Metamorphoses

Ovid's Metamorphoses has been called the ‘Who is who’ in mythology. Ever since the fourteenth century adaptations of this enchiridion have been made, with learned moralizing additions, circulating in manuscript and entitled Ovidius moralisatus or Ovide moralisé. Printed editions in Latin were published in the 1470s, in Subiaco, Venice, Milan and also in Louvain. The adaptation by Colard Mansion discussed here is the first edition in French.

Colard Mansion was a man of many talents: he was a translator, adaptor, copyist and later on also a printer. Only two of the 25 editions that he printed between 1476 and 1484 are in Latin, all the rest are in French, and usually they are also the first French editions of texts that had already been published in Latin. From 1470 onwards books in Latin for the Sorbonne were printed in Paris. But before Paris and Lyons monopolized the whole production in France, two faraway cities had played an important role in books published in French: Geneva and Bruges.

Four of Mansion's printed works are of Burgundian size, printed on sheets of paper that were 38 cm high and 54 cm wide for two leaves, which was unusually large by Dutch standards at the time, the usual size being about 31 x 45 cm. Mansion must have tried to emulate the grandeur and splendour of the Burgundian manuscripts with his printed works. The Metamorphoses was Mansion's last publication. It ended in financial disaster and Mansion had to abscond because of his debts.

The page reproduced here shows Mansion's unusual approach in printing this book. It is always argued that the advantage of woodcut over copper engraving is that the woodcut and the actual text can be printed together, because both are in relief printing. In the top left-hand corner of the page shown here we see that the woodcut is printed over the word figure, so that text and illustration can not possibly have been printed simultaneously; the woodcut has been added in a second printing.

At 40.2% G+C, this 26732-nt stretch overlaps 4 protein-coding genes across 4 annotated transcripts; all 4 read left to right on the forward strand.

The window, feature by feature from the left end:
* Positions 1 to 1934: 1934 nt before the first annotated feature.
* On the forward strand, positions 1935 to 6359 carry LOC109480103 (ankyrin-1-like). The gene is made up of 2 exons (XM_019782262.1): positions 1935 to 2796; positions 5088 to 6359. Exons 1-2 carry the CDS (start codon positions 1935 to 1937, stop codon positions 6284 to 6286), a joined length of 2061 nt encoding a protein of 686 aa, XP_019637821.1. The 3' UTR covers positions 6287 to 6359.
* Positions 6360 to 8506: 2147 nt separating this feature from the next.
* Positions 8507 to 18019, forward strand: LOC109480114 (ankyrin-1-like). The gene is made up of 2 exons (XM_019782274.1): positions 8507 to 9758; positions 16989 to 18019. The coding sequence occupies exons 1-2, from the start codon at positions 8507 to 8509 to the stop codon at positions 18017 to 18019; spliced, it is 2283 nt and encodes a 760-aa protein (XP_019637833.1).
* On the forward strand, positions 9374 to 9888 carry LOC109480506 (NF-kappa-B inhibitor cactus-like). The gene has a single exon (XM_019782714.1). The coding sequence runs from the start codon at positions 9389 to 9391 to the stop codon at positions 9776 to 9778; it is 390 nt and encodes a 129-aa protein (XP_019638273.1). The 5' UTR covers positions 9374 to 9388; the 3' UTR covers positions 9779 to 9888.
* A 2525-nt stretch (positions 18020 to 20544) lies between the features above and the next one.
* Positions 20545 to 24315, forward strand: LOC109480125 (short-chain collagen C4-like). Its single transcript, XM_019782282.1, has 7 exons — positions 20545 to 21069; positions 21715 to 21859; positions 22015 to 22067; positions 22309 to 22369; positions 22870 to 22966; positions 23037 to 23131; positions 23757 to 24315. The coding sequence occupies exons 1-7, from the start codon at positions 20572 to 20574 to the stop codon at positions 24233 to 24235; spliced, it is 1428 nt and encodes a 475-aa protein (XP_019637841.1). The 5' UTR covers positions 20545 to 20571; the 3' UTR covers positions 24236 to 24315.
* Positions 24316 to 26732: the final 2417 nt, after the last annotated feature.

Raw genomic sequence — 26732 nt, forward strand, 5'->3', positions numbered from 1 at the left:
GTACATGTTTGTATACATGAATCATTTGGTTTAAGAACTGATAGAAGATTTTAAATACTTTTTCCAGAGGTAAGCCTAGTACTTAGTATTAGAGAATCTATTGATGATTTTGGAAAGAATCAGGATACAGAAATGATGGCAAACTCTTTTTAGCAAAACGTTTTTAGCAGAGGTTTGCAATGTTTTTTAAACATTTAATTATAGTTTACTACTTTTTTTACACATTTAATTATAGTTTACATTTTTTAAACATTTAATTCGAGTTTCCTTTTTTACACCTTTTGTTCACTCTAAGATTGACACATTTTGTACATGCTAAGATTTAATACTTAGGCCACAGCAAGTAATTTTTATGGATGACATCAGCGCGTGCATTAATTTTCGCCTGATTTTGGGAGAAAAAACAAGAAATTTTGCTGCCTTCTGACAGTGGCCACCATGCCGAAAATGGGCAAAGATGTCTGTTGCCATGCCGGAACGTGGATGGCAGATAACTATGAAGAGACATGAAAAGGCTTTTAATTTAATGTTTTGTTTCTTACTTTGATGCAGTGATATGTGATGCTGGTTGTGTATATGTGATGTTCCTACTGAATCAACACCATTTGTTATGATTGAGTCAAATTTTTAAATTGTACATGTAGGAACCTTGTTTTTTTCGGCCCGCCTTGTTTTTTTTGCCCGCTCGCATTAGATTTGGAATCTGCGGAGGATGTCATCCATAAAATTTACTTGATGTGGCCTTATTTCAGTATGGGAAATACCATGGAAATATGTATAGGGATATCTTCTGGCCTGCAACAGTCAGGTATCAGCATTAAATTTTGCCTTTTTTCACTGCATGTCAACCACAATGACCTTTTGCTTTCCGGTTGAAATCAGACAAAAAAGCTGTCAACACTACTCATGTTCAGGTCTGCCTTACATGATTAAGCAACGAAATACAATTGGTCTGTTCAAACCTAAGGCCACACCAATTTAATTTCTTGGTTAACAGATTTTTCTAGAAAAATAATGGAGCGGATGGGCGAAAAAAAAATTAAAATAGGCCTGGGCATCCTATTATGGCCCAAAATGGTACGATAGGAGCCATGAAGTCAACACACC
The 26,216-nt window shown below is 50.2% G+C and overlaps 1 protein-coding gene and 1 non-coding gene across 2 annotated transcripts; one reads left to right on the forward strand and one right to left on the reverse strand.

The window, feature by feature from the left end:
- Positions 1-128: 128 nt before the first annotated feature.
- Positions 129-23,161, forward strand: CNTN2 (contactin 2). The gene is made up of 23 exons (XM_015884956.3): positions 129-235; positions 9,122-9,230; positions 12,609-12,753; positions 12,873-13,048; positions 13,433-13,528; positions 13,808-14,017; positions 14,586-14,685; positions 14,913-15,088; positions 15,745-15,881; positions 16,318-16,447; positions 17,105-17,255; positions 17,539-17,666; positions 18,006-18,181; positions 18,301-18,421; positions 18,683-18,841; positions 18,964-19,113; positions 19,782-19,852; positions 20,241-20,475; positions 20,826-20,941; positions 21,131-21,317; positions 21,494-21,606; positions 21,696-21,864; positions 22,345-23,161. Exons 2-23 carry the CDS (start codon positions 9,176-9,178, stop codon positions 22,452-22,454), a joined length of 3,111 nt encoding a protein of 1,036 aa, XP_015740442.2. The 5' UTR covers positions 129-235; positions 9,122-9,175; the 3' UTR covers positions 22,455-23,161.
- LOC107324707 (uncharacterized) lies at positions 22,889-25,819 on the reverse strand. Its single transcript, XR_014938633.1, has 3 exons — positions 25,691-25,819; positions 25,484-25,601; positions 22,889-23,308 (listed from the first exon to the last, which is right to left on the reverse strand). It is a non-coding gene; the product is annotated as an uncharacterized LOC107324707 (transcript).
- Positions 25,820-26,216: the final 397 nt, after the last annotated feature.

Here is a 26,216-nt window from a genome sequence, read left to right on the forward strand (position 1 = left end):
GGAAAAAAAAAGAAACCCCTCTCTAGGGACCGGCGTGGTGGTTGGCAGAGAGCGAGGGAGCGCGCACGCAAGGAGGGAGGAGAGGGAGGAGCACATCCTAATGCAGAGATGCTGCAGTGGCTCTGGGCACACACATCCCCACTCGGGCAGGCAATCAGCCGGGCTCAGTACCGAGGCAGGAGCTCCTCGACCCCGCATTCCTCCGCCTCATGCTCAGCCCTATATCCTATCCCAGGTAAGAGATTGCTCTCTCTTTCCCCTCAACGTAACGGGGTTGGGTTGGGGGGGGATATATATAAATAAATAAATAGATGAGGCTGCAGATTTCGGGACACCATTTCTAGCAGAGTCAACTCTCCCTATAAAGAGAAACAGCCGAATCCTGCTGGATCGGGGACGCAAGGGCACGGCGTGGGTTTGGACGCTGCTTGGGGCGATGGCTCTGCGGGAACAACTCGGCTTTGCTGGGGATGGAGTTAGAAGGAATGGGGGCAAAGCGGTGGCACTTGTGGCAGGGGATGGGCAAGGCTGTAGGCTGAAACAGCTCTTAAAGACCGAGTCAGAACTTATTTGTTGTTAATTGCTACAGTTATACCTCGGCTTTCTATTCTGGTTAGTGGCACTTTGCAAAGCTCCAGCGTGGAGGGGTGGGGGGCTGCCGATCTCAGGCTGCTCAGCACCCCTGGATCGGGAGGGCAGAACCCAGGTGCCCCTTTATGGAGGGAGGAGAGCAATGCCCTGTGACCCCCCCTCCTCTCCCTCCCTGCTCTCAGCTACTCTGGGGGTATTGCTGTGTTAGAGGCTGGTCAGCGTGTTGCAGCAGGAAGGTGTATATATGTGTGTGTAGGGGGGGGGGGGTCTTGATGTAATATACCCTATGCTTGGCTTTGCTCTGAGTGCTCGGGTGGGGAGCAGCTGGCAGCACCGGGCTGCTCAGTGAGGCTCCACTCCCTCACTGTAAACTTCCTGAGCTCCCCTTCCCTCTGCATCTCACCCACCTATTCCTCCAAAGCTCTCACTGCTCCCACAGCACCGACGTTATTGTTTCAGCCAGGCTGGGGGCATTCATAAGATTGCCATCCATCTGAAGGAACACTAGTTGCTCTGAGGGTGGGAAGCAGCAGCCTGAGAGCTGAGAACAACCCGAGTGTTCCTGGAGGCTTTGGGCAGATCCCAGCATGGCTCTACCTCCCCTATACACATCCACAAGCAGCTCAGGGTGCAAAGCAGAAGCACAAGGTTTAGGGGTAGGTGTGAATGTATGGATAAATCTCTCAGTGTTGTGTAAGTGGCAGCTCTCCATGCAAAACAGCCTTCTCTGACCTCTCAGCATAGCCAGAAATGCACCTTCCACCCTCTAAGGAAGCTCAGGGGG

The tooled coat of arms on the vellum binding indicates that Prince Maurice acquired the book for his library between 1612 and 1618.

Metamorphoses. In a French adaptation by Colard Mansion. Ovid. Bruges, Colard Mansion, 1484. Royal 2º, 391 leaves. - Provenance: Jacob Visser collection, 1809. - 170 A 18, fol. 28v

Metamorphoses.In a French adaptation by Colard Mansion. Ovid. Bruges, Colard Mansion, 1484. Royal 2º, 391 leaves. - Provenance: Jacob Visser collection, 1809. - 170 A 18, fol. 28v

Literature

J. Monfrin, 'La connaissance de l'antiquité et le problème de l'humanisme en langue vulgaire dans la France du XVe siècle', in: The late middle ages and the dawn of humanism outside Italy. Leuven 1972, p. 131-170
De vijfhonderdste verjaring van de boekdrukkunst in de Nederlanden. Brussel 1973, no. 106b
Boeken van Oranje. De Oranje-Nassaubibliotheek ten tijde van Willem III. 's-Gravenhage 1988, p. 62, p. 70 noot 13
S. Edmunds, 'From Schoeffer to Vérard: concerning the scribes who became printers', in: Printing the written word. The social history of books circa 1450-1520. London 1991, p. 21-40.